Selection and use of settling bases: The traditional substrates used for the settlement of the sea cucumber juveniles are frames fitted with fine polyethylene (PE) or polypropylene (PP) cloth. In recent years, some hatcheries have started to use PE corrugated plates measuring 50x50 cm fixed together in stacks of 8-10 pieces. This latter method has been used with some success. In the traditional method, benthic diatoms need to be cultivated on the settling bases before they can be used. Currently, some hatcheries no longer cultivate benthic diatoms, but rather provide a food supply soon after the juvenile sea cucumbers have settled. This method has two advantages: no equipment is needed to rear benthic diatoms and the settling plates are easier to clean during routine hatchery operations. The settled sea cucumbers are fed with benthic diatoms that have been using mesh bags or other materials placed in the rearing tanks and with a powdered macroalgae soup typically prepared using Sargassum spp. such as S. thunbergii. The correct feeding rate is essential to ensure a high survival rate of the juveniles.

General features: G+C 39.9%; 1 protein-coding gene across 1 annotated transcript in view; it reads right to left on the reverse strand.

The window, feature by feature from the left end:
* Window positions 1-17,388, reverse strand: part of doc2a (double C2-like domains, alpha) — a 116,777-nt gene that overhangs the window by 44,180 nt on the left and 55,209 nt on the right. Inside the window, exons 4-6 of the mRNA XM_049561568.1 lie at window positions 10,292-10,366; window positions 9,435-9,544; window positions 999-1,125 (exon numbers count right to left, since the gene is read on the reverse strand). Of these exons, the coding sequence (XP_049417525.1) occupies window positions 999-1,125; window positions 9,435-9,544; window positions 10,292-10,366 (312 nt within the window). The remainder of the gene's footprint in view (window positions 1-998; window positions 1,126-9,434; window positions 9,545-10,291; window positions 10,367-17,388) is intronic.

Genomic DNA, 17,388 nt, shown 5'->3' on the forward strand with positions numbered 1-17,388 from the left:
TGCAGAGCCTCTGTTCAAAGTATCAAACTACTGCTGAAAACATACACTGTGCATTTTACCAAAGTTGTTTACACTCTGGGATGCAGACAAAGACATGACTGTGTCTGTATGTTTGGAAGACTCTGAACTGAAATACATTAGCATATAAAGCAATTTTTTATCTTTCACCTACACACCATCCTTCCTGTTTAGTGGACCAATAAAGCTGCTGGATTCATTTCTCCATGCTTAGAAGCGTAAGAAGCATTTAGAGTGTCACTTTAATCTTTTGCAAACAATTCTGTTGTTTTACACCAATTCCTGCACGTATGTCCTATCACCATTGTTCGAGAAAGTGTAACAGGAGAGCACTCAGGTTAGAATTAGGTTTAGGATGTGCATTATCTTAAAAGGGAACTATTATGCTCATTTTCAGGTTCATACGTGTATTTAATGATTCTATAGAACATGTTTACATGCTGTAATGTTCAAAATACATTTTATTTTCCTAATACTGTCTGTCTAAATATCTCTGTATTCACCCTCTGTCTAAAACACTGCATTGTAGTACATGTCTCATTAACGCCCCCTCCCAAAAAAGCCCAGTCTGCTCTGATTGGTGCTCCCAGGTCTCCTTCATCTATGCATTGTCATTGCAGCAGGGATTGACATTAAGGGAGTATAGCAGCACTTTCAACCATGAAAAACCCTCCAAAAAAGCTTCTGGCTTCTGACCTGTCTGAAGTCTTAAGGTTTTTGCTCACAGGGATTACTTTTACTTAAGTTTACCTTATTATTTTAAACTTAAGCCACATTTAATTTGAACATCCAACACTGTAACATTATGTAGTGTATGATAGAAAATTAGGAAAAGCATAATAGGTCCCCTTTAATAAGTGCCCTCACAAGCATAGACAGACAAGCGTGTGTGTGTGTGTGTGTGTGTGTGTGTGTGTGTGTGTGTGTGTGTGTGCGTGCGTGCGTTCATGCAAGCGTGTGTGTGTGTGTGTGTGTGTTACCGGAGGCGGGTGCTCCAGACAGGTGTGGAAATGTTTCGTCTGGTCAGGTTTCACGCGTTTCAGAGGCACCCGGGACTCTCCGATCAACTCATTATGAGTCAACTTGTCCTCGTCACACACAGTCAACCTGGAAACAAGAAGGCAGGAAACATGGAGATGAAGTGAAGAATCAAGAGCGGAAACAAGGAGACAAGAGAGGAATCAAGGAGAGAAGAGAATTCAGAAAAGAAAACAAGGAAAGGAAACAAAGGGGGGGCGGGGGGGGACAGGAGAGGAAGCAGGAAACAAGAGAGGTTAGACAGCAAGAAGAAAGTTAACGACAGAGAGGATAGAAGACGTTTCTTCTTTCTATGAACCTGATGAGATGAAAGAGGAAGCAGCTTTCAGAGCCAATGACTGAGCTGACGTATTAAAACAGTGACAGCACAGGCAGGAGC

Rearing juvenile sea cucumbers may take several months, but may require as long as 6 months if the rearing conditions are not favourable.
Food: The food must be free of contamination, of the right particle size and contain all the essential nutrients. A balanced diet not only accelerates the juvenile sea cucumbers growth rate, but also increases their survival rate.